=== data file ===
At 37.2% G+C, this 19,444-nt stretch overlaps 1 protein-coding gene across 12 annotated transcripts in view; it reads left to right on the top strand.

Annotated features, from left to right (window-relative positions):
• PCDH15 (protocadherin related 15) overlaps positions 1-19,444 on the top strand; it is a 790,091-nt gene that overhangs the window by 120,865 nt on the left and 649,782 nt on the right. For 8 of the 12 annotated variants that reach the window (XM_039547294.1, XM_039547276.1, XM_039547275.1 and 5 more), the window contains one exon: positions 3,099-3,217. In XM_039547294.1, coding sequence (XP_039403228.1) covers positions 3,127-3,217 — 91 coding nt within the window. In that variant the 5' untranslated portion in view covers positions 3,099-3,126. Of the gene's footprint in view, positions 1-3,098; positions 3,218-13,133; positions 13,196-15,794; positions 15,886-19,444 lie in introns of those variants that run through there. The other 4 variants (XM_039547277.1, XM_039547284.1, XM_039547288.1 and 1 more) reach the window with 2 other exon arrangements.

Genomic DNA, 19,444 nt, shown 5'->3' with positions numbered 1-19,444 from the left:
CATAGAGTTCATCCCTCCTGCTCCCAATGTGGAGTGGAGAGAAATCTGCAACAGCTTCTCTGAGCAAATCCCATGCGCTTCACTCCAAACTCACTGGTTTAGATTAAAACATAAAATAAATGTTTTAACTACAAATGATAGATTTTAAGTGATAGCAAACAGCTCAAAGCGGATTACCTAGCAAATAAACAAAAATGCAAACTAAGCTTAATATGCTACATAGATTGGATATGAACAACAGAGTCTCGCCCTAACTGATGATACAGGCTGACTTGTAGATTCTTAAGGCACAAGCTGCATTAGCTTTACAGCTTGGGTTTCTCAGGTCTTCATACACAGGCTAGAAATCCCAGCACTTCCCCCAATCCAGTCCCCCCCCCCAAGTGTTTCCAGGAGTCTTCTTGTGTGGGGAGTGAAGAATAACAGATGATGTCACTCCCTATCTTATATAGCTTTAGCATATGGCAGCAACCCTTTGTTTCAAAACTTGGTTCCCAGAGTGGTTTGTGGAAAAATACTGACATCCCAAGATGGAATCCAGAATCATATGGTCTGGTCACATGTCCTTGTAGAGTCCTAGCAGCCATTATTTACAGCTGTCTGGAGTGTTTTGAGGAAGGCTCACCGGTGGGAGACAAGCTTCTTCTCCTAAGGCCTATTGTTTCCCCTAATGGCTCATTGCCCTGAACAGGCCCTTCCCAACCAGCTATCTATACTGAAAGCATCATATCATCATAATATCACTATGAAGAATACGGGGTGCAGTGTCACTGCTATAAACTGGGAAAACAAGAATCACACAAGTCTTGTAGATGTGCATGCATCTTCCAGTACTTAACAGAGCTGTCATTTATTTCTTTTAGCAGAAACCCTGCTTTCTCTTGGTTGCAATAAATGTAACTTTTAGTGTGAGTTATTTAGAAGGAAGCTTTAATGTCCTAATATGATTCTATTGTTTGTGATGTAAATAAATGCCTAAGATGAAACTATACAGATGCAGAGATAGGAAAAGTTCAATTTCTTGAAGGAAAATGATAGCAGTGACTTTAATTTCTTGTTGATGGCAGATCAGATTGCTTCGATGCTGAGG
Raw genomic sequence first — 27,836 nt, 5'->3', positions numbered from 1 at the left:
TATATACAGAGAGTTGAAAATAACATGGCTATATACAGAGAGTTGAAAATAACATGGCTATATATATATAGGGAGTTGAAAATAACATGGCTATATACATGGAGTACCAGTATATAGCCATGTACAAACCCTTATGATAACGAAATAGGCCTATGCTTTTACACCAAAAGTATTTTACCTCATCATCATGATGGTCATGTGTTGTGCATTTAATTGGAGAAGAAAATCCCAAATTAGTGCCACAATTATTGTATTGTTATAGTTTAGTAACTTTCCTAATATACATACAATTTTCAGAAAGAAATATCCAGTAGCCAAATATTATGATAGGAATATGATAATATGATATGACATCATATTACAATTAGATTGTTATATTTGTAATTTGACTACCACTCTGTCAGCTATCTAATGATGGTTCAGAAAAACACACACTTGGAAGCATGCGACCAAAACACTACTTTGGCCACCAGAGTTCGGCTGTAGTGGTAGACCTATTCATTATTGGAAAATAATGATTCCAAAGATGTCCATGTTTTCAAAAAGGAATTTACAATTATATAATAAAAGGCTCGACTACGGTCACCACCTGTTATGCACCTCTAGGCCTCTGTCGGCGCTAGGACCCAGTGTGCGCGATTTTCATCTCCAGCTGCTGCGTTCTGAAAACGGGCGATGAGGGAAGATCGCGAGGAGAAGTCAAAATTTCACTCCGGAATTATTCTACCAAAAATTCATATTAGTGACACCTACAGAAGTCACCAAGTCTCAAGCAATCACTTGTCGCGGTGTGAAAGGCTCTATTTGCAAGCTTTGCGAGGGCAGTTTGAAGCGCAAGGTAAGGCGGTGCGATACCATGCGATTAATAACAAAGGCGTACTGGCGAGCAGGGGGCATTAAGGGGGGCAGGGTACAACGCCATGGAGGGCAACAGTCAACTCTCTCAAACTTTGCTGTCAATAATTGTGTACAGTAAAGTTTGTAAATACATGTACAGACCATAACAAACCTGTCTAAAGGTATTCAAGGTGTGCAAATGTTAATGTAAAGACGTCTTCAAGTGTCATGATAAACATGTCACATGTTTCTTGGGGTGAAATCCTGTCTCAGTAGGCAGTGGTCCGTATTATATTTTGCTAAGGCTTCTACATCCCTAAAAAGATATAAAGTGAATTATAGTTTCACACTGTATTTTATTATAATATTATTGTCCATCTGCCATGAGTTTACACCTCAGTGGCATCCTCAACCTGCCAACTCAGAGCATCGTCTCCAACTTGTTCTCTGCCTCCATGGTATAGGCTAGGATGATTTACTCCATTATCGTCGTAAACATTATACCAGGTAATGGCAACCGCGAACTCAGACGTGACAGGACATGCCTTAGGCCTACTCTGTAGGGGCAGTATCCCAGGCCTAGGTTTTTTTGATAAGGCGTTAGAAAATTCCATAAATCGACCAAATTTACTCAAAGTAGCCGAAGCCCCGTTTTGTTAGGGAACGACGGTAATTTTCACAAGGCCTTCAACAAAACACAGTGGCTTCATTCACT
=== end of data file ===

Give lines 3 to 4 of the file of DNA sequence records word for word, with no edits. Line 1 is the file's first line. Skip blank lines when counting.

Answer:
• PCDH15 (protocadherin related 15) overlaps positions 1-19,444 on the top strand; it is a 790,091-nt gene that overhangs the window by 120,865 nt on the left and 649,782 nt on the right. For 8 of the 12 annotated variants that reach the window (XM_039547294.1, XM_039547276.1, XM_039547275.1 and 5 more), the window contains one exon: positions 3,099-3,217. In XM_039547294.1, coding sequence (XP_039403228.1) covers positions 3,127-3,217 — 91 coding nt within the window. In that variant the 5' untranslated portion in view covers positions 3,099-3,126. Of the gene's footprint in view, positions 1-3,098; positions 3,218-13,133; positions 13,196-15,794; positions 15,886-19,444 lie in introns of those variants that run through there. The other 4 variants (XM_039547277.1, XM_039547284.1, XM_039547288.1 and 1 more) reach the window with 2 other exon arrangements.

Genomic DNA, 19,444 nt, shown 5'->3' with positions numbered 1-19,444 from the left: